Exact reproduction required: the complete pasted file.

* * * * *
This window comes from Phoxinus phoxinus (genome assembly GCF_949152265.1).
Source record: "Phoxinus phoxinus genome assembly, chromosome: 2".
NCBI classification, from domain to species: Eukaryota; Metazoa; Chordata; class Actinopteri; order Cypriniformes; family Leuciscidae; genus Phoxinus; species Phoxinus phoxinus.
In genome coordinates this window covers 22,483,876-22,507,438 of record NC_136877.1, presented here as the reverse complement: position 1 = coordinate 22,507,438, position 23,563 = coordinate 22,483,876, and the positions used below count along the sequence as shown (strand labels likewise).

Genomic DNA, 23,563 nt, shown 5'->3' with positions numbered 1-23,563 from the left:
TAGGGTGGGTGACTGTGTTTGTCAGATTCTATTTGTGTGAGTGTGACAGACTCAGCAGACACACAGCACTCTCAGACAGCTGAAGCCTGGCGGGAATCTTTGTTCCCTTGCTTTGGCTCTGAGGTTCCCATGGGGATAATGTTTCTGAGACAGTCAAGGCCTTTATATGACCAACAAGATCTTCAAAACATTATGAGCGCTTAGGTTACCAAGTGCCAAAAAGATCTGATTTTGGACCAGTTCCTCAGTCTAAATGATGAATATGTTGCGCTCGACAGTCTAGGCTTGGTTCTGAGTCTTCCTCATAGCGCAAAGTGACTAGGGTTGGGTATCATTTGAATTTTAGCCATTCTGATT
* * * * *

This window comes from Phoxinus phoxinus (genome assembly GCF_949152265.1).
Source record: "Phoxinus phoxinus genome assembly, chromosome: 2".
NCBI classification, from domain to species: Eukaryota; Metazoa; Chordata; class Actinopteri; order Cypriniformes; family Leuciscidae; genus Phoxinus; species Phoxinus phoxinus.
In genome coordinates this window covers 22,483,876-22,507,438 of record NC_136877.1, presented here as the reverse complement: position 1 = coordinate 22,507,438, position 23,563 = coordinate 22,483,876, and the positions used below count along the sequence as shown (strand labels likewise).

Genomic DNA, 23,563 nt, shown 5'->3' with positions numbered 1-23,563 from the left:
TAGGGTGGGTGACTGTGTTTGTCAGATTCTATTTGTGTGAGTGTGACAGACTCAGCAGACACACAGCACTCTCAGACAGCTGAAGCCTGGCGGGAATCTTTGTTCCCTTGCTTTGGCTCTGAGGTTCCCATGGGGATAATGTTTCTGAGACAGTCAAGGCCTTTATATGACCAACAAGATCTTCAAAACATTATGAGCGCTTAGGTTACCAAGTGCCAAAAAGATCTGATTTTGGACCAGTTCCTCAGTCTAAATGATGAATATGTTGCGCTCGACAGTCTAGGCTTGGTTCTGAGTCTTCCTCATAGCGCAAAGTGACTAGGGTTGGGTATCATTTGAATTTTAGCCATTCTGATT